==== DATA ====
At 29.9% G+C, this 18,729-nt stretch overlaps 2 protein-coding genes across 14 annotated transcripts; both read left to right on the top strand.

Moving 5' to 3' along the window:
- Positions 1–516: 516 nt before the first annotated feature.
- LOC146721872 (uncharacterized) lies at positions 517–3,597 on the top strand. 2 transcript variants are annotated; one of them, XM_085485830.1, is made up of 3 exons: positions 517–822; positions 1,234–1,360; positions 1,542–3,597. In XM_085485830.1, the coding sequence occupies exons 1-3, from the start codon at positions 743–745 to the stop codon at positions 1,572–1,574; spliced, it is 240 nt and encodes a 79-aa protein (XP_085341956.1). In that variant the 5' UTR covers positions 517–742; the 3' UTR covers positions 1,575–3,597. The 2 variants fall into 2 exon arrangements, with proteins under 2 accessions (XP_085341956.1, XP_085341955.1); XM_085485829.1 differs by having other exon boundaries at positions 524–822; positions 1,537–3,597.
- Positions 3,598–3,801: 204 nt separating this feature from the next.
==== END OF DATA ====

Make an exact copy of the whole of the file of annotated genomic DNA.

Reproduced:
At 29.9% G+C, this 18,729-nt stretch overlaps 2 protein-coding genes across 14 annotated transcripts; both read left to right on the top strand.

Moving 5' to 3' along the window:
- Positions 1–516: 516 nt before the first annotated feature.
- LOC146721872 (uncharacterized) lies at positions 517–3,597 on the top strand. 2 transcript variants are annotated; one of them, XM_085485830.1, is made up of 3 exons: positions 517–822; positions 1,234–1,360; positions 1,542–3,597. In XM_085485830.1, the coding sequence occupies exons 1-3, from the start codon at positions 743–745 to the stop codon at positions 1,572–1,574; spliced, it is 240 nt and encodes a 79-aa protein (XP_085341956.1). In that variant the 5' UTR covers positions 517–742; the 3' UTR covers positions 1,575–3,597. The 2 variants fall into 2 exon arrangements, with proteins under 2 accessions (XP_085341956.1, XP_085341955.1); XM_085485829.1 differs by having other exon boundaries at positions 524–822; positions 1,537–3,597.
- Positions 3,598–3,801: 204 nt separating this feature from the next.